Consumers Will Change Fish Consumption Habits, Post Oceana Study
Fish lovers beware! A recent study from the conservation group Oceana showed that 39 percent of seafood samples, from 81 New York City establishments... expensive restaurants to cheaper restaurants to specialty shops... were mislabeled. And perhaps even more alarming? One hundred percent of sushi restaurants tested in the study had at least one species of mislabeled fish!
According to Oceana this is a widespread problem. New York's rate of seafood mislabeling was higher than Miami's at 31 percent, but topping both these cities was Boston at 48 percent and Los Angeles at 55 percent! In some cases cheaper fish was substituted for more expensive fish and in other cases, rarer and low stocked seafood was replaced by a more common fish.
So what does the SupermarketGuru consumer panel have to say about their seafood consumption and purchasing habits post Oceana’s findings?
Thirty-seven percent believe they have been a “victim” of mislabeled seafood, while 20 percent are sure they haven’t and 43 percent just don’t know.
The majority of shoppers, 55 percent say Oceana’s findings will affect their fish purchasing habits in the supermarket, while a mere 13 percent say they won’t change their habits.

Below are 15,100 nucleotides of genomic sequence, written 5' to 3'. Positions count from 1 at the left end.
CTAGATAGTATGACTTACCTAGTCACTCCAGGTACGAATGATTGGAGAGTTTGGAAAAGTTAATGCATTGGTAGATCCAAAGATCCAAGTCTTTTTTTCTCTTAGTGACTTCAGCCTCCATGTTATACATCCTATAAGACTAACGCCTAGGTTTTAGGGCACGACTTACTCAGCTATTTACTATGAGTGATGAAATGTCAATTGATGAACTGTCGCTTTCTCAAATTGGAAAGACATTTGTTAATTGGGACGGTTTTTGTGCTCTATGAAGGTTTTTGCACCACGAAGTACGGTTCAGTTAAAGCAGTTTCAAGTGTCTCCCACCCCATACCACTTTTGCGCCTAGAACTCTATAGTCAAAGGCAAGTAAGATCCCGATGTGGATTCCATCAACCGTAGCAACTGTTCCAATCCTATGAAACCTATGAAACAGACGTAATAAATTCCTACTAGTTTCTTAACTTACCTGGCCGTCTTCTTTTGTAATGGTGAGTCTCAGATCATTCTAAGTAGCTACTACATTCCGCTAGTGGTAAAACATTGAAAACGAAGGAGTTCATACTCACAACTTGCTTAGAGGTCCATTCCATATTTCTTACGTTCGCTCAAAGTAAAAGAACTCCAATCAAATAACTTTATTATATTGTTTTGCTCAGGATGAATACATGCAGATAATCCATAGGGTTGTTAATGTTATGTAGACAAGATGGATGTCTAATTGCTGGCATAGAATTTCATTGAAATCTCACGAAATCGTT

Of those who say they will change their purchasing patters, 40 percent say they will only shop at stores that verify species, 22 percent will ask more questions at the supermarket, and 16 percent will only purchase fish from a fishmonger or at a farmers market. Eleven percent say they will only buy frozen fish in the freezer section – also a great money saving tip as most of the “fresh fish” has been previously frozen.
What about when eating out at restaurants? Forty three percent say the results of this study will affect their decision to eat fish at restaurants, 27 percent wont change, 18 percent don’t usually order fish at restaurants and the remainder, undecided.
How will fish consumption change in restaurants? Of those that responded yes to the previous, 60 percent will only visit restaurants that are known to be meticulous when it comes to their supply chain and transparency, while 20 percent will eat fish less often.
So, how can this happen you ask? The Lempert Report spoke with Gavin Gibbons at National Fisheries who says this is an enforcement problem or rather, a lack of enforcement. But with the right investigations it could be easy to figure out whether the mislabeling is coming from the supplier or the establishment. He also suggested always asking the supplier if they are a member of the Better Seafood Board – the only organization working to ensure seafood transparency.